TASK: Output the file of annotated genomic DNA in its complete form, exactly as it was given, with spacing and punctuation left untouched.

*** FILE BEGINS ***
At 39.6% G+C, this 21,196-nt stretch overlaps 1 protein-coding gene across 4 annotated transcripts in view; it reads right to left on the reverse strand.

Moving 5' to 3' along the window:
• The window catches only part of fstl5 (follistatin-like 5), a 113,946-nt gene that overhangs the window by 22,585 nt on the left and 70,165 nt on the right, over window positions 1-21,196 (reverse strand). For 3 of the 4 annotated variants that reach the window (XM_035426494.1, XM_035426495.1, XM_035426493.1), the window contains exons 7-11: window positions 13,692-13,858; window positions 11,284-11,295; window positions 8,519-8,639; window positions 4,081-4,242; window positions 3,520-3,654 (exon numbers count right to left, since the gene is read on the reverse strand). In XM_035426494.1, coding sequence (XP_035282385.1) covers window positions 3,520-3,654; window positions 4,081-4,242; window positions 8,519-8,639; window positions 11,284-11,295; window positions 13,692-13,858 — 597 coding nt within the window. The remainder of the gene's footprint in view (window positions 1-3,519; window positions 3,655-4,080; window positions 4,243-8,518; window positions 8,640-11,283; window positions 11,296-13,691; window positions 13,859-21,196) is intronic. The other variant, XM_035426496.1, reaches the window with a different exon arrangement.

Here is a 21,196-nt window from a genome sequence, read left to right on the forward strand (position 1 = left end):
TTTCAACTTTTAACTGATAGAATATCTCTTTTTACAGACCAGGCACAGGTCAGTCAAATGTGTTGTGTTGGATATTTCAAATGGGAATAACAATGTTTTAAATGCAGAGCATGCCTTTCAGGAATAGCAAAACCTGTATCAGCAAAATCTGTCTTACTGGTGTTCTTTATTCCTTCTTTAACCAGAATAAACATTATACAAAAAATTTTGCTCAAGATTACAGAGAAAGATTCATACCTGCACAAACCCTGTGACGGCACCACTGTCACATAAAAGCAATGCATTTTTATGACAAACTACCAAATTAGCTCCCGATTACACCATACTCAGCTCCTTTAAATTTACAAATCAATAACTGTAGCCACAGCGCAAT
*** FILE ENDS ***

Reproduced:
At 39.6% G+C, this 21,196-nt stretch overlaps 1 protein-coding gene across 4 annotated transcripts in view; it reads right to left on the reverse strand.

Moving 5' to 3' along the window:
• The window catches only part of fstl5 (follistatin-like 5), a 113,946-nt gene that overhangs the window by 22,585 nt on the left and 70,165 nt on the right, over window positions 1-21,196 (reverse strand). For 3 of the 4 annotated variants that reach the window (XM_035426494.1, XM_035426495.1, XM_035426493.1), the window contains exons 7-11: window positions 13,692-13,858; window positions 11,284-11,295; window positions 8,519-8,639; window positions 4,081-4,242; window positions 3,520-3,654 (exon numbers count right to left, since the gene is read on the reverse strand). In XM_035426494.1, coding sequence (XP_035282385.1) covers window positions 3,520-3,654; window positions 4,081-4,242; window positions 8,519-8,639; window positions 11,284-11,295; window positions 13,692-13,858 — 597 coding nt within the window. The remainder of the gene's footprint in view (window positions 1-3,519; window positions 3,655-4,080; window positions 4,243-8,518; window positions 8,640-11,283; window positions 11,296-13,691; window positions 13,859-21,196) is intronic. The other variant, XM_035426496.1, reaches the window with a different exon arrangement.

Here is a 21,196-nt window from a genome sequence, read left to right on the forward strand (position 1 = left end):
TTTCAACTTTTAACTGATAGAATATCTCTTTTTACAGACCAGGCACAGGTCAGTCAAATGTGTTGTGTTGGATATTTCAAATGGGAATAACAATGTTTTAAATGCAGAGCATGCCTTTCAGGAATAGCAAAACCTGTATCAGCAAAATCTGTCTTACTGGTGTTCTTTATTCCTTCTTTAACCAGAATAAACATTATACAAAAAATTTTGCTCAAGATTACAGAGAAAGATTCATACCTGCACAAACCCTGTGACGGCACCACTGTCACATAAAAGCAATGCATTTTTATGACAAACTACCAAATTAGCTCCCGATTACACCATACTCAGCTCCTTTAAATTTACAAATCAATAACTGTAGCCACAGCGCAAT